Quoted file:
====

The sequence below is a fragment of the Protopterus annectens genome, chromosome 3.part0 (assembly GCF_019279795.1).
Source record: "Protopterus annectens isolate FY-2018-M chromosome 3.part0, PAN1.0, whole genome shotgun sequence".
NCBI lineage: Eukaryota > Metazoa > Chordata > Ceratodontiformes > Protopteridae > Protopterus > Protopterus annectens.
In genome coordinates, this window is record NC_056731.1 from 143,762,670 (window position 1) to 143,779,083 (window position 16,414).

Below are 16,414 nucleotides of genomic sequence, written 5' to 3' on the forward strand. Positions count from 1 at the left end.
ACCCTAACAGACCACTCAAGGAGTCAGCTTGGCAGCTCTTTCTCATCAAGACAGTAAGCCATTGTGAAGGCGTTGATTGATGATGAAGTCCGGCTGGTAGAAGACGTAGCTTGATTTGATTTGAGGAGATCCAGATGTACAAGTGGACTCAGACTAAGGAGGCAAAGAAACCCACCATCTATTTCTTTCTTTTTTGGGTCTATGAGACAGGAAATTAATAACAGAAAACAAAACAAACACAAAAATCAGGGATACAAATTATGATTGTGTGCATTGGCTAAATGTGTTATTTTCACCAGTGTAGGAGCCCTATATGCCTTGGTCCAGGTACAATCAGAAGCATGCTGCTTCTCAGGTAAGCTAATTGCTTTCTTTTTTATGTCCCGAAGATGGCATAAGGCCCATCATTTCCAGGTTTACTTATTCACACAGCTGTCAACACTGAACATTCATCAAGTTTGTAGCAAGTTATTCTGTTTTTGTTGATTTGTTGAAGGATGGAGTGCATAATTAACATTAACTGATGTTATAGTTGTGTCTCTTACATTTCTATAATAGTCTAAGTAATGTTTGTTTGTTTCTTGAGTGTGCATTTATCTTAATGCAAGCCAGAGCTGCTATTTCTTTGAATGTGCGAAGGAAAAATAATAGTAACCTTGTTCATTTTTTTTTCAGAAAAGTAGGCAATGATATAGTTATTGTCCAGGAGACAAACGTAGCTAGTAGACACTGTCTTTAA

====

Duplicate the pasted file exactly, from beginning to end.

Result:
The sequence below is a fragment of the Protopterus annectens genome, chromosome 3.part0 (assembly GCF_019279795.1).
Source record: "Protopterus annectens isolate FY-2018-M chromosome 3.part0, PAN1.0, whole genome shotgun sequence".
NCBI lineage: Eukaryota > Metazoa > Chordata > Ceratodontiformes > Protopteridae > Protopterus > Protopterus annectens.
In genome coordinates, this window is record NC_056731.1 from 143,762,670 (window position 1) to 143,779,083 (window position 16,414).

Below are 16,414 nucleotides of genomic sequence, written 5' to 3' on the forward strand. Positions count from 1 at the left end.
ACCCTAACAGACCACTCAAGGAGTCAGCTTGGCAGCTCTTTCTCATCAAGACAGTAAGCCATTGTGAAGGCGTTGATTGATGATGAAGTCCGGCTGGTAGAAGACGTAGCTTGATTTGATTTGAGGAGATCCAGATGTACAAGTGGACTCAGACTAAGGAGGCAAAGAAACCCACCATCTATTTCTTTCTTTTTTGGGTCTATGAGACAGGAAATTAATAACAGAAAACAAAACAAACACAAAAATCAGGGATACAAATTATGATTGTGTGCATTGGCTAAATGTGTTATTTTCACCAGTGTAGGAGCCCTATATGCCTTGGTCCAGGTACAATCAGAAGCATGCTGCTTCTCAGGTAAGCTAATTGCTTTCTTTTTTATGTCCCGAAGATGGCATAAGGCCCATCATTTCCAGGTTTACTTATTCACACAGCTGTCAACACTGAACATTCATCAAGTTTGTAGCAAGTTATTCTGTTTTTGTTGATTTGTTGAAGGATGGAGTGCATAATTAACATTAACTGATGTTATAGTTGTGTCTCTTACATTTCTATAATAGTCTAAGTAATGTTTGTTTGTTTCTTGAGTGTGCATTTATCTTAATGCAAGCCAGAGCTGCTATTTCTTTGAATGTGCGAAGGAAAAATAATAGTAACCTTGTTCATTTTTTTTTCAGAAAAGTAGGCAATGATATAGTTATTGTCCAGGAGACAAACGTAGCTAGTAGACACTGTCTTTAA